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Estate agents could qualify for minimum wage

Estate agents could qualify for minimum wage

According to legal opinion obtained by Rebosa there are circumstances where traditional real estate agencies may be required by law to top up or pay the minimum wage to commission-earning estate agents.

Jan le Roux, CE of Rebosa.

According to legal opinion obtained by Rebosa there are circumstances where traditional real estate agencies may be required by law to top up or pay the minimum wage to commission-earning estate agents.

When President Cyril Ramaphosa signed the National Minimum Wage Act in November 2018, no-one expected it to affect commission-based estate agents, after all they earn a commission not a fixed salary. Then some government officials came by a few estate agencies and started asking questions which brought the matter to the attention of Jan le Roux, CE of industry body Rebosa (Real Estate Business Owners of South Africa).

“Agents never thought in their wildest dreams that the minimum wage could affect estate agents, but we’ve done our homework,” Le Roux says.

The result of the ‘homework’ indicates that many agencies will have to revisit the contracts they offer intern or new agents. Rebosa obtained a comprehensive legal opinion on the matter which makes two things clear: first, the Act applies to employees and not to independent contractors, and second, estate agents (whose employment agreements define them  as employees) who doesn’t make any sales or earn less than R3 500/month in commission qualify to be paid a minimum wage (R3 500 per month or R20 an hour is the national minimum wage set by the Act).

The first issue to determine is the type of relationship that exist as the Act only applies to employees. Although an estate agent earns a commission only and not a salary, if it is determined that an employment relationship exists between the agency and the agent, then the provisions of the Act applies.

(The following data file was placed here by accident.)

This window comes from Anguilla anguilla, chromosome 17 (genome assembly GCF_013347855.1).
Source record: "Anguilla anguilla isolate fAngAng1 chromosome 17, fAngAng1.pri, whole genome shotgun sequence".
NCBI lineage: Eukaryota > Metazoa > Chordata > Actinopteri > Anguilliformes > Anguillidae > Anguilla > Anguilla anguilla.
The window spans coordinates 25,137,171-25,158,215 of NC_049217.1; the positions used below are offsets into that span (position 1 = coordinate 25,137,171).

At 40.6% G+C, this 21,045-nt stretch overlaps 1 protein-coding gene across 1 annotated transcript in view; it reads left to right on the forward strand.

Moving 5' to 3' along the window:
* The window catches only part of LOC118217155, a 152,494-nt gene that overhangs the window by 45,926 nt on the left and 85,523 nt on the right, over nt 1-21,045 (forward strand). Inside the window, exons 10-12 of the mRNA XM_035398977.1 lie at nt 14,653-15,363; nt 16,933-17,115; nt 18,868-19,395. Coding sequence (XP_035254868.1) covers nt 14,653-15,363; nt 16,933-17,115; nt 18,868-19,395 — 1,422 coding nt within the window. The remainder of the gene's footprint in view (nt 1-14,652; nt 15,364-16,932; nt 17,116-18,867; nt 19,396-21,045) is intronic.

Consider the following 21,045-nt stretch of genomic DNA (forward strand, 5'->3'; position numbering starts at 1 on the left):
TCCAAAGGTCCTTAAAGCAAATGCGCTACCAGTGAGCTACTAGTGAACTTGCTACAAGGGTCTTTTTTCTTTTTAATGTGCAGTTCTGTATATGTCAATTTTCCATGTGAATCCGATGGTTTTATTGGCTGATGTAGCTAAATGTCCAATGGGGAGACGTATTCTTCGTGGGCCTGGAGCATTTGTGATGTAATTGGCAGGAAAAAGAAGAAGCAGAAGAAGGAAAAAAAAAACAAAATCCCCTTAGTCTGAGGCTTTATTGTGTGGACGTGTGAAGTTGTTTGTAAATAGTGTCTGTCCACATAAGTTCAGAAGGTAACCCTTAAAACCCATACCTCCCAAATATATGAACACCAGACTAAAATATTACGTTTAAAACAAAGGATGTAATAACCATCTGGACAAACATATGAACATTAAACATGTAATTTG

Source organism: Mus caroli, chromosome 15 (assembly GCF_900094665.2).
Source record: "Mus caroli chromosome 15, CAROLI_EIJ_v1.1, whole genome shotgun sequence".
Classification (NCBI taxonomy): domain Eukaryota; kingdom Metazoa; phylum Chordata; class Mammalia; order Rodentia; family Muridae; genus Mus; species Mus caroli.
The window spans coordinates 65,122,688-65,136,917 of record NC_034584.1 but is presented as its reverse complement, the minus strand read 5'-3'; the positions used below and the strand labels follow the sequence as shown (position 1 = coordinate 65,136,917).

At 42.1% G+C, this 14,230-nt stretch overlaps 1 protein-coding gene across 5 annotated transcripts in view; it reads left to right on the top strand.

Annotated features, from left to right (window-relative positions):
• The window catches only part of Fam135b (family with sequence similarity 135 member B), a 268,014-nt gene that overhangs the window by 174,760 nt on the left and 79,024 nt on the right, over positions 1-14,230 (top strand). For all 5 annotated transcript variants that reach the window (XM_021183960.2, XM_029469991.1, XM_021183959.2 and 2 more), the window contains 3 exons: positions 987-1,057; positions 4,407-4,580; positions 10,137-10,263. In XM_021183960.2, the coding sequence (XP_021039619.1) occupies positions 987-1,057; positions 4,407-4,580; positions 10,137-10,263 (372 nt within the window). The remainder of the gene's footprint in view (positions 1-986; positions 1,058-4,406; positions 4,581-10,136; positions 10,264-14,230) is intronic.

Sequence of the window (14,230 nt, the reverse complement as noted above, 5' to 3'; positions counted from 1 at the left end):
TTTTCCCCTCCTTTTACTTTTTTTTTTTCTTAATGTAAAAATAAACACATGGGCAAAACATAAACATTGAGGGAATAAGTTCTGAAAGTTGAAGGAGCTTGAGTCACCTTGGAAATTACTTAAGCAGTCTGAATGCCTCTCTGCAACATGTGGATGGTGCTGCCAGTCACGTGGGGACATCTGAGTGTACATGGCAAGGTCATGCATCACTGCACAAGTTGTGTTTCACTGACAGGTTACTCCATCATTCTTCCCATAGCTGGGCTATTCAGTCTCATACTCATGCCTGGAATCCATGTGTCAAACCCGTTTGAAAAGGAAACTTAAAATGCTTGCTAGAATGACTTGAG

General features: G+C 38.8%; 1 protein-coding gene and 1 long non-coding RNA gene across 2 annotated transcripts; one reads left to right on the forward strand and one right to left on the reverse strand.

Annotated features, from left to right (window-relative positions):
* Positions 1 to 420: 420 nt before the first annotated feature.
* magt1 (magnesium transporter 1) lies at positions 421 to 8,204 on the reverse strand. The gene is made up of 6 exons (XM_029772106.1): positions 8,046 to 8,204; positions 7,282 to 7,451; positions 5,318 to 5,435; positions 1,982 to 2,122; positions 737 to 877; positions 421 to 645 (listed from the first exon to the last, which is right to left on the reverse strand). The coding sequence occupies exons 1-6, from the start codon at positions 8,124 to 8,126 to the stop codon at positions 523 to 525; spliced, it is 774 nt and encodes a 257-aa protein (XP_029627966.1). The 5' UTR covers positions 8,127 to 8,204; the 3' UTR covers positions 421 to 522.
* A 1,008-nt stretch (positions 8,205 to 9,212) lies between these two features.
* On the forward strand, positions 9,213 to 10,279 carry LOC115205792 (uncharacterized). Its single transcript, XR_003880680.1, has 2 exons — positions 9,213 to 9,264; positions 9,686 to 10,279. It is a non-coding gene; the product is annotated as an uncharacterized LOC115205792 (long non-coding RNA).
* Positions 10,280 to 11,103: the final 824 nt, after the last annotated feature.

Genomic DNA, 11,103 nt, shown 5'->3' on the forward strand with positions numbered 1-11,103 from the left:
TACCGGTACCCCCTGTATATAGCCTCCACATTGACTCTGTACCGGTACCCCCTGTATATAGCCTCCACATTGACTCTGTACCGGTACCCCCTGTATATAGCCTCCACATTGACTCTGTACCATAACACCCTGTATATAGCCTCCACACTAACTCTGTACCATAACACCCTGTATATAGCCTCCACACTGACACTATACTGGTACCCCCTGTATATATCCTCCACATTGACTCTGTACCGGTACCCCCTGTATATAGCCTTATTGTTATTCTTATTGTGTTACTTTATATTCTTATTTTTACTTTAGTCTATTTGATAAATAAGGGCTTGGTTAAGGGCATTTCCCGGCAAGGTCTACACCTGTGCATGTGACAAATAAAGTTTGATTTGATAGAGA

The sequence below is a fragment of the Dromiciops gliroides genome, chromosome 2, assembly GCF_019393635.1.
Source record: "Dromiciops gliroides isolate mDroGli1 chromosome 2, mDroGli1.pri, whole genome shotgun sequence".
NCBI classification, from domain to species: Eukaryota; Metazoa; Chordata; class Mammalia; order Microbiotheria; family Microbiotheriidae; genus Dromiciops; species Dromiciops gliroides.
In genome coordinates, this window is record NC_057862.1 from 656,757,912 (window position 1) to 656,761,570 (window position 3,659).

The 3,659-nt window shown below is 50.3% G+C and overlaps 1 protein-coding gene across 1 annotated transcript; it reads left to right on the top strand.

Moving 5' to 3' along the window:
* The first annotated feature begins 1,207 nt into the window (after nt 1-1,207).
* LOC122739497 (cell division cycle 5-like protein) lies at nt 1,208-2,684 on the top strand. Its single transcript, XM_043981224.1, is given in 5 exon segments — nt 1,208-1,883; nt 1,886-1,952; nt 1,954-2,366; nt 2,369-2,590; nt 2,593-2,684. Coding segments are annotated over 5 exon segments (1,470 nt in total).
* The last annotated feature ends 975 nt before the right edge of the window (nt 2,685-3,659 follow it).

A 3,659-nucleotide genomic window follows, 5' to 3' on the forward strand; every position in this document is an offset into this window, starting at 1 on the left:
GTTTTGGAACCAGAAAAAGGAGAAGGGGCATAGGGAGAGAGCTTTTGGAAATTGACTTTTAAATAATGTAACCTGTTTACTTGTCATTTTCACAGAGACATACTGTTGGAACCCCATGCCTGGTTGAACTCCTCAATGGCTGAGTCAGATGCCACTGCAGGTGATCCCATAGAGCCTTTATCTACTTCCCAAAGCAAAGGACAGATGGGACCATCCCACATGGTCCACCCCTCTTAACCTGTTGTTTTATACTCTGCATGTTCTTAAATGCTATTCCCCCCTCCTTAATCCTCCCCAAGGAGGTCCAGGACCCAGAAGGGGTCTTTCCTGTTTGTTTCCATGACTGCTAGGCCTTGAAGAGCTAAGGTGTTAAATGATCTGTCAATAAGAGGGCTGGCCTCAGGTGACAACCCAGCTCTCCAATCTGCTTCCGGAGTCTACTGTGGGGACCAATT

This means that if an estate agent (who is an employee) didn’t make sales over a period of assessment, then the agency will have to pay a minimum wage, or ‘top up’ where the agent’s commission came to less than R3 500 a month.

Of course, in this business it could happen that an estate agent earns good commission one month and then nothing or much less in the following months.

Says Le Roux, according to the legal opinion they received on the matter, in that case it could be argued that the commission be averaged over a 12 month period. Should the monthly amount then exceed the minimum wage then no further payments or top ups will be required from the agency.

The opposite could also then apply, that the agency may claim back remuneration paid out already should an agent make good commission within the measured period that exceeds the monthly minimum wage requirement for 12 months – provided the employment agreement is drafted as such.

‘This is not a welcome development in an industry in which minimum “salaries” never applied and it may well have a detrimental effect on the appointment of candidates.’

Says le Roux: “This is not a welcome development in an industry in which minimum “salaries” never applied and it may well have a detrimental effect on the appointment of candidates. Even if one was convinced of the necessity of a minimum wage, and there are many arguments against, to apply it to a traditionally commission-based industry may well be most unfortunate. Then again it may be argued that the industry needs this to stimulate recruitment as recruits battle in the first year to make ends meet.”

Rebosa sent out an instruction on this to their members – view it here.

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